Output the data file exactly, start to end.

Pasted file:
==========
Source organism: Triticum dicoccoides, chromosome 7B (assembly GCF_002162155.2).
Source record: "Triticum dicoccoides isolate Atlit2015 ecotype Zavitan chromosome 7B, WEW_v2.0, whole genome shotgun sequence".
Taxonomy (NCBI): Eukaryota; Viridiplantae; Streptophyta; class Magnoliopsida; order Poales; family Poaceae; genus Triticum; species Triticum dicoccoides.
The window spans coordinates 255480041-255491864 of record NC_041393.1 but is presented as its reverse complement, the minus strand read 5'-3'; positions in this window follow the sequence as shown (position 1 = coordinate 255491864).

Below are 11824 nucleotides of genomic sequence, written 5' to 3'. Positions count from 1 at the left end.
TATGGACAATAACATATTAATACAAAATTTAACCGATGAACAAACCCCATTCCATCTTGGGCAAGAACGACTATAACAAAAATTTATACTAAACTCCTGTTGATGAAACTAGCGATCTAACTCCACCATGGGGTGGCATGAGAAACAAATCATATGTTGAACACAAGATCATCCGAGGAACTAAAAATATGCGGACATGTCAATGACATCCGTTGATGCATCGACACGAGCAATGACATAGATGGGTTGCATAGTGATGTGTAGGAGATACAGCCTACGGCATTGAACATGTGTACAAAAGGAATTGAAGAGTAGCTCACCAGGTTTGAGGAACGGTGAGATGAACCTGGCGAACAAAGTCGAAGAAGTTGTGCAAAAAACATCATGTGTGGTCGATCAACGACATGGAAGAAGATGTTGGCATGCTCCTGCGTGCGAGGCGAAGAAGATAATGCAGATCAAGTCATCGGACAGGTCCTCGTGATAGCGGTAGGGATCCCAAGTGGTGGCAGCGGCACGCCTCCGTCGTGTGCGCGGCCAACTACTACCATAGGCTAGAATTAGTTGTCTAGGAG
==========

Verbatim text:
Source organism: Triticum dicoccoides, chromosome 7B (assembly GCF_002162155.2).
Source record: "Triticum dicoccoides isolate Atlit2015 ecotype Zavitan chromosome 7B, WEW_v2.0, whole genome shotgun sequence".
Taxonomy (NCBI): Eukaryota; Viridiplantae; Streptophyta; class Magnoliopsida; order Poales; family Poaceae; genus Triticum; species Triticum dicoccoides.
The window spans coordinates 255480041-255491864 of record NC_041393.1 but is presented as its reverse complement, the minus strand read 5'-3'; positions in this window follow the sequence as shown (position 1 = coordinate 255491864).

Below are 11824 nucleotides of genomic sequence, written 5' to 3'. Positions count from 1 at the left end.
TATGGACAATAACATATTAATACAAAATTTAACCGATGAACAAACCCCATTCCATCTTGGGCAAGAACGACTATAACAAAAATTTATACTAAACTCCTGTTGATGAAACTAGCGATCTAACTCCACCATGGGGTGGCATGAGAAACAAATCATATGTTGAACACAAGATCATCCGAGGAACTAAAAATATGCGGACATGTCAATGACATCCGTTGATGCATCGACACGAGCAATGACATAGATGGGTTGCATAGTGATGTGTAGGAGATACAGCCTACGGCATTGAACATGTGTACAAAAGGAATTGAAGAGTAGCTCACCAGGTTTGAGGAACGGTGAGATGAACCTGGCGAACAAAGTCGAAGAAGTTGTGCAAAAAACATCATGTGTGGTCGATCAACGACATGGAAGAAGATGTTGGCATGCTCCTGCGTGCGAGGCGAAGAAGATAATGCAGATCAAGTCATCGGACAGGTCCTCGTGATAGCGGTAGGGATCCCAAGTGGTGGCAGCGGCACGCCTCCGTCGTGTGCGCGGCCAACTACTACCATAGGCTAGAATTAGTTGTCTAGGAG